This is Autism, Flash Blog

I wrote this back in 2013, and it’s worth repeating, so here it is.

Here’s the thing about my autism, okay? It’s my autism. It is not your kid’s autism, or your brother’s autism, or your nerdy friend’s autism, or your patient’s autism. It is my autism and no one else’s. It doesn’t belong to anyone but me. So I’m the only one who gets to decide whether it speaks or stays silent in a given situation.

And I am sick of organizations appropriating my autism to scare parents and politicians into supporting dubious “treatments” that don’t work instead of making sure that I have the supports I need to do my work, and making sure that other autistics have the supports they need to dotheir work, whatever that work might be.

I don’t think in pictures. I speak in whole (and complex) sentences. I have managed to reduce my rocking and flapping to times when I’m alone or with others who understand and don’t judge me. I don’t think I make any more gaffes or slipups in conversations than most NTs make, these days. But it is still my autism. Mine. And the way it affects me has changed over the years.

When I was a kid in the 1970s, being autistic caused me so many problems that were attributed to my high IQ and my “giftedness.” With no explanation for why people thought I was weird, and no way to fix any of it, I did a lot of self-harm. I hated myself, because no matter what I did, I was in someone’s way or getting on someone’s nerves. I was literal-minded to the point that a joke book on “how to make yourself miserable” (Google it or look it up on Amazon) seemed like actual instructions for how to live, not humor. I had trouble understanding small talk or why anyone would care about the weather or sports when they could be discussing the important things (like the books I was reading to pieces, or the music I wanted to play over and over and over and over again on the piano, or the important thing I learned in history class). I had no feel for depth or nuance. I couldn’t understand how interaction worked – too much of the important information was being communicated on channels that I had no receivers for (tone, body language, facial expression, and indirect/metaphoric language). I spent a lot of time frustrated and confused because my logical, literal brain couldn’t navigate our illogical, metaphoric world.

The social ineptness, literal-mindedness, and unrealistic expectations continued into my twenties. I dropped out of college after graduating from high school with a D average (so much for being “gifted”), drifted from dead-end job to dead-end job, annoyed my co-workers and bosses, and got fired repeatedly. I got married thinking it would fix me; it didn’t. After two kids and a nervous breakdown, my marriage fell apart, and I found myself at 29 with no prospects and no income beyond a very small disability stipend.

My thirties were spent going to school because at first I didn’t know what else to do. In that first year of school I got lucky – an official diagnosis of high-functioning autism, and for a while I used that as a shield. But I didn’t want people to hate me, so I also studied how it actually works, this whole interacting-with-other-human-beings stuff. And after twelve or thirteen years of intense study of human interaction, I get some of it. I have a Ph.D. now, and it’s in a subject that helps me understand and get at least some of this stuff that I never understood as a child and a young adult.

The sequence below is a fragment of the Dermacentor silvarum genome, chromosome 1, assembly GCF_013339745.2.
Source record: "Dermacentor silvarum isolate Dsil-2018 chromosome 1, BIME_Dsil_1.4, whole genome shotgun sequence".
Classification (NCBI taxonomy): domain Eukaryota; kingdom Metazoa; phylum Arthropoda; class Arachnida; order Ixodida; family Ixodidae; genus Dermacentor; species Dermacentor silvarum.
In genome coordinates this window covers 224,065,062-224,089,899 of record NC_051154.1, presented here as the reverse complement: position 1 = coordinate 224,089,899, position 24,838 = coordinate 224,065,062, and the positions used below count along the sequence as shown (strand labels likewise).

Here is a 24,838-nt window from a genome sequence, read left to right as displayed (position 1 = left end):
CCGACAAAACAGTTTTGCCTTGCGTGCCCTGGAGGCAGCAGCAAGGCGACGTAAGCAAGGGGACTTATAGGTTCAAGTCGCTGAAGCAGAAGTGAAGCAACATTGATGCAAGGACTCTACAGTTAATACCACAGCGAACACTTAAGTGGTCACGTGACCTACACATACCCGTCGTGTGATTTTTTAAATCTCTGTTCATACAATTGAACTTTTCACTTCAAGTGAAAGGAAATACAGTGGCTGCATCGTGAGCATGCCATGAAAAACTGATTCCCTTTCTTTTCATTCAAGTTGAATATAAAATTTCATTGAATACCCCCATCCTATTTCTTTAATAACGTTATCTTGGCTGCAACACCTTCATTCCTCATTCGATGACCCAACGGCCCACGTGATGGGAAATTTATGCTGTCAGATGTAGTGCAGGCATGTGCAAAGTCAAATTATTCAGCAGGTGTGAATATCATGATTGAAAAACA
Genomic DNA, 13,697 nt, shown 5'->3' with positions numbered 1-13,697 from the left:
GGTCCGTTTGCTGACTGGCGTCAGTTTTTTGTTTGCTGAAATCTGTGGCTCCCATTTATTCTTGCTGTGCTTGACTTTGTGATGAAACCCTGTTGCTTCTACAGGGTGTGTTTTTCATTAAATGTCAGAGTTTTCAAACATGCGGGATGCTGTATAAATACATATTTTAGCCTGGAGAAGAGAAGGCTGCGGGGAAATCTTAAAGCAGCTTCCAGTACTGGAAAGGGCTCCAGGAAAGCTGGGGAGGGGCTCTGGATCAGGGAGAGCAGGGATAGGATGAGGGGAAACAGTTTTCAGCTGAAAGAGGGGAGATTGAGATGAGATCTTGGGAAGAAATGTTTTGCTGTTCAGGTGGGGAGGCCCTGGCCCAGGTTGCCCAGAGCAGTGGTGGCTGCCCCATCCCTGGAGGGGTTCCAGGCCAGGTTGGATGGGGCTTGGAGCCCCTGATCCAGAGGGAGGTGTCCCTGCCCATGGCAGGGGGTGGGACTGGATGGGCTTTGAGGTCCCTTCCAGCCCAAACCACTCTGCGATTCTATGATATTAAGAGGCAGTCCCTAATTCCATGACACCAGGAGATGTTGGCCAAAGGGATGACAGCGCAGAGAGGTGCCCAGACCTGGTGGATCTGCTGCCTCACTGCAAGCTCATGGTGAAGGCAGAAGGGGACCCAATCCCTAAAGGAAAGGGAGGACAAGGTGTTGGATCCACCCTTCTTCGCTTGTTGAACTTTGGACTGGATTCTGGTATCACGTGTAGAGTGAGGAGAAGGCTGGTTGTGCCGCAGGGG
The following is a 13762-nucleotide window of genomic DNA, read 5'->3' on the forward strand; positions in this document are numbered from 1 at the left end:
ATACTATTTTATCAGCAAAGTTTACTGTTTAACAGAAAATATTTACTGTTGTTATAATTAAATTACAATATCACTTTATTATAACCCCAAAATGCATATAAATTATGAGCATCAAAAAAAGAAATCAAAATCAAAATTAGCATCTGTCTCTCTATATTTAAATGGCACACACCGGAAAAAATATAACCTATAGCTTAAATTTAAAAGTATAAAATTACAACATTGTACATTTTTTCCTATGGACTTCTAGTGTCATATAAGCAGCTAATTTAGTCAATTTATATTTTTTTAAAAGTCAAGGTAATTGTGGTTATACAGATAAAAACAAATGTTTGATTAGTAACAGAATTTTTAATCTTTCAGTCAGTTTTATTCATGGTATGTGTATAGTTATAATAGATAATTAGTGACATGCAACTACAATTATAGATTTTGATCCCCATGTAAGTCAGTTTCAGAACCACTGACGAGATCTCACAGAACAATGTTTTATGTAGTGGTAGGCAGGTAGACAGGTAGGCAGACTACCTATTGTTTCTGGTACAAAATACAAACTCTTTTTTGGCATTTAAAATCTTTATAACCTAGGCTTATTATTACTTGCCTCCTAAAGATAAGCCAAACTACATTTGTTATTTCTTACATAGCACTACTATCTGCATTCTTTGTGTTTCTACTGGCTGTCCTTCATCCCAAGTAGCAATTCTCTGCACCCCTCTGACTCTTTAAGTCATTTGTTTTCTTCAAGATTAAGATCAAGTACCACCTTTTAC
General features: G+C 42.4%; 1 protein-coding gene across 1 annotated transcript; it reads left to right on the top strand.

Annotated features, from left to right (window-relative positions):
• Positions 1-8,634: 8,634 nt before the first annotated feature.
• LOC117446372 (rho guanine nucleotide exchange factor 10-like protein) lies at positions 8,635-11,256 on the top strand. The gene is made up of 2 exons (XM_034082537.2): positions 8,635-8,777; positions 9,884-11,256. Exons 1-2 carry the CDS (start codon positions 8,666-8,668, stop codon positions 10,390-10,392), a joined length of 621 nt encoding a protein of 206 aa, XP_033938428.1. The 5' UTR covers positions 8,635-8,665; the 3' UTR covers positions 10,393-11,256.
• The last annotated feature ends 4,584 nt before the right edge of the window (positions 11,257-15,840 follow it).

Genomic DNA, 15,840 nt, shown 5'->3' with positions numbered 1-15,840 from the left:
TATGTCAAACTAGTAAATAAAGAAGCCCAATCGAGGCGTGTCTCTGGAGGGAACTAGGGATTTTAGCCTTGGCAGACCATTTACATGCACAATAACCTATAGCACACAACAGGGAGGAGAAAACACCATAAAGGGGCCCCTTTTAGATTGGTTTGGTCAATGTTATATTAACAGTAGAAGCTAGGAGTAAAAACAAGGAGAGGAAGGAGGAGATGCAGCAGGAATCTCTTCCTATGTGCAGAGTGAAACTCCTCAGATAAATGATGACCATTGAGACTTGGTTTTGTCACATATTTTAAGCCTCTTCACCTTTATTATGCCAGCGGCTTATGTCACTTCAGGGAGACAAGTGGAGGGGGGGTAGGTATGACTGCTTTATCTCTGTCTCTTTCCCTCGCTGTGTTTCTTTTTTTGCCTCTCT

But I’ll never get all of it. I’ll never get what’s interesting about the Kardashians or Paris Hilton or any other celebrity. I’ll never get why the news doesn’t cover the real issues: global warming, discrimination, the crashing of our economy by corporate bigwigs and Wall Street gamblers – and I’ll never get why small talk is so damned important that NTs have to fill up so much air with it. I’ll never get why people’s actions don’t match their words. And I’ll definitely never get why “nice” is so much more important than “honest.” I still have trouble with my need for black-and-white answers and one-true-way thinking. I am still not comfortable with nuance or ambiguity. I still hate new, and I still resist change. I still annoy people with my difficulty in shifting mental gears to adjust to rapid changes (even minor ones like changes in a conversation or going to a new restaurant for dinner). Make no mistake: I am still autistic, even though I fake NT really well these days. And I still need support that isn’t being provided, because Autism $peaks would rather spend money trying to eliminate people like me by making us “normal.”

It is not just my job to adjust to your world. It is also your job to adjust to mine, to do things my way when you are interacting with me. It is your job to be a little more literal in your speech, a little more honest about your intentions even if it’s embarrassing, a little more direct and a little more blunt. If I have to navigate through your indirect, metaphor-filled, obscure, “polite,” and confusing methods of communication, then I think it’s only fair that you should have to navigate through my direct, clear, blunt and fully honest (with no white lies) method of communication.

What I need support for is help with making ends meet. What I need help with is finding a way to get a job full-time doing what I love to do (teaching college) in spite of my social weirdnesses (and you try getting a tenure-track job without making everyone in a department think you’re going to be a good social fit during the interview process. It’s never about my academic qualifications; it’s about the fact that I’m socially strange). I need help with navigating social pitfalls and places where honesty is simply not tolerated (and help understanding why people can’t just say what they mean and mean what they say). And I always will need help with those things.